Merging storm systems have blanketed the Northeast with several inches of snow. The Plains and other parts of the Midwest were busy digging out in the last few days. The Institute for Business & Home Safety (IBHS) says the key to preventing much of the potential damage to homes and businesses is maintaining proper drainage.
Heavy snow is a problem — both as it builds up and as it melts. Watch for snow accumulation on the downwind side of a higher-level roof, where blowing snow will collect, and could lead to collapse. For safe removal that won’t endanger you or damage your roof, consult a roofing contractor. Remove snow from window wells and all walls.
To reduce possible water damage from melting snow and heavy rain:
* Clear debris from basement drains.
* Make sure gutters are clean and stable. In addition to ensuring proper drainage, it lessens the chance they will become flying debris in high wind.
* Make sure downspouts are sloping away from the house and carrying water at least five feet away from foundation walls.
* Examine window and door flashing, seals or weather stripping. If sealants around those openings are no longer pliable and continuous, reseal and caulk them.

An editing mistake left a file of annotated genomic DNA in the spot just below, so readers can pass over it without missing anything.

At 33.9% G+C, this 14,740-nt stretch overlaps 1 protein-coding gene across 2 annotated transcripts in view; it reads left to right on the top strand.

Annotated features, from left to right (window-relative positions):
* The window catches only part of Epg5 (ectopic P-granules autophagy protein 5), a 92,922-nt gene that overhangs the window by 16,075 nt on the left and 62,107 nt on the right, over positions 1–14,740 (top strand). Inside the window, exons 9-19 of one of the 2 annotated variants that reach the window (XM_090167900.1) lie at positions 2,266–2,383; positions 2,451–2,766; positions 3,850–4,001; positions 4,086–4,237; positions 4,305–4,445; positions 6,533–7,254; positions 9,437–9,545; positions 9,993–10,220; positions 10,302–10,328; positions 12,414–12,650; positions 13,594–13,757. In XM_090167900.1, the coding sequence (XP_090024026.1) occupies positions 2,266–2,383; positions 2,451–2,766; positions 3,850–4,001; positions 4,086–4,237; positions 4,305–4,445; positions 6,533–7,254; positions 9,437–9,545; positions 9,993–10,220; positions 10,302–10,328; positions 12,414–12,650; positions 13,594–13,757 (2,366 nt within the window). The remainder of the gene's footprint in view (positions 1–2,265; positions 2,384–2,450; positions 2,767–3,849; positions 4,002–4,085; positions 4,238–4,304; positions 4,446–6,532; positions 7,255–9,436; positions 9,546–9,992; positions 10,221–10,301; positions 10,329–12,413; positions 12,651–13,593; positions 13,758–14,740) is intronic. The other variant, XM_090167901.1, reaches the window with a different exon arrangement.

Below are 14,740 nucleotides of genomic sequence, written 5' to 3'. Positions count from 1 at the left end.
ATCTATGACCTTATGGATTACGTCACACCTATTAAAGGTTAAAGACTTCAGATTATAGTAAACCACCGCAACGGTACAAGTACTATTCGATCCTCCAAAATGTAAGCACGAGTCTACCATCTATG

Don’t forget to keep your attic well-ventilated this winter to maintain a temperature close to that of the outdoors to minimize the risk of ice dams forming. A warm attic melts snow on the roof, causing water to run down and refreeze at the roof’s edge where it’s cooler. If ice builds up and blocks water from draining, water is forced under the roof covering and into your attic or down the inside walls of your house.
If you can’t inspect your roof easily, your attic is the next best place to check for problems. Look for moisture or surface discoloration — and do this every time you go into the attic. The earlier you find a roofing problem, the better.
For more information on how to prevent problems caused by freezing weather, visit the IBHS Web site http://www.disastersafety.org/.
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